Dismissive Kiwis already eyeing England
WORLD CUP SPOTLIGHT: Ireland should not bother to show up at the Tokyo stadium on Saturday.
New Zealand has already advanced to the tournament’s semifinals.
At least this is the view of former All Black captain Zinzan Brooke, who is already worrying about a potential semifinal against England – just days out from New Zealand’s crunch quarterfinal with Ireland.
Ireland has beaten the All Blacks in two of their last three meetings, yet Brooke seems more concerned with a potential encounter with Eddie Jones’ England.
“I do fear the England semifinal,” Brooke told the Rugby Paper.
The piece doesn’t mention the Ireland quarterfinal, instead focusing on a potential England NZ showdown.
“If the two teams do meet, which I expect them to, it could come down to a toss of the coin on the day. Top sport is about close margins and I can’t see much between them.
“I’d like to say ‘yes, New Zealand are going to win’ but I don’t confidently see it that way.”
The apparent faux pas wasn’t missed by one fellow NZ pundit.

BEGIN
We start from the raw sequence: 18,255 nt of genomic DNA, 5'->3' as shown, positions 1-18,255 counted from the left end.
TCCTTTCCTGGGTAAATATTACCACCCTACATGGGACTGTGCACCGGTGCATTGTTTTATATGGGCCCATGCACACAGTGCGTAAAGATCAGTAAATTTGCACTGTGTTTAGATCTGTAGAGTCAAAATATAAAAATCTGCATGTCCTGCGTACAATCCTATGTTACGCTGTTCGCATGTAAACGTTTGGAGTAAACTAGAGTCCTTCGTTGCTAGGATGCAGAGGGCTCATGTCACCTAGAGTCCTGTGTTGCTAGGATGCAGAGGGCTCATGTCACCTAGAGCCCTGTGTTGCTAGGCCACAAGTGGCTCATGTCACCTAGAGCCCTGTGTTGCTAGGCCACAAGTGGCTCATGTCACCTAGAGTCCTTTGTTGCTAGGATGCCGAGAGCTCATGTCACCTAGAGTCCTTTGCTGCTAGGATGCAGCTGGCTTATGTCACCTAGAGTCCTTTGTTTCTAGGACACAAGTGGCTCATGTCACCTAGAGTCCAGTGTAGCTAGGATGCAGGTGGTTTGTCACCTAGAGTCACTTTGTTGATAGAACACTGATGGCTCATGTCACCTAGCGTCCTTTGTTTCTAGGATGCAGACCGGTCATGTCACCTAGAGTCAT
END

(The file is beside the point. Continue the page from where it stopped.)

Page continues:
With Ireland experiencing mixed form at the World Cup, few are talking up their chances of upsetting the All Blacks, despite the recent results between the two sides.
Ireland forwards coach Simon Easterby has been talking up the opposition.
“They have the ability across the board to hurt you and they’re probably most dangerous when it’s loose and maybe get a turnover and are able to do what they did against South Africa – and go from 3-0 down to a 17-3 lead very quickly.
“Things like that can happen very quickly if you’re not on your game, so we’re fully aware of that. We’ve seen that ourselves in recent games, how dangerous they can be. We know that if you give them a sniff, they’ll take their opportunities.”
The All Blacks have changed their approach after suffering a defeat to Joe Schmidt’s side in November 2018, a fact not lost on Easterby.
“I don’t know whether it’s solely down to that game – but I guess every team gets to a point where they must keep evolving and trying to stay ahead of their opposition. We’re no different.
“They have so many threats across the park. They are a team that ensures you can’t switch off for a minute. They have enough ball players to play certain styles but they also have the ability to play a set-piece game and muscle up. In our phase attack, we have to look after the ball and make sure we don’t give them any soft turnover opportunities.
“Without the ball, we need to be on the money and our set-piece has to stand up. It’s going to be a real challenge for us as a forward pack. Whether it was in Chicago (where Ireland beat NZ in 2016) or the last couple of times, the game is certainly set there in terms of tone.
“Both teams will be looking to do that and the rest of your game can thrive off the foundation you set up front.”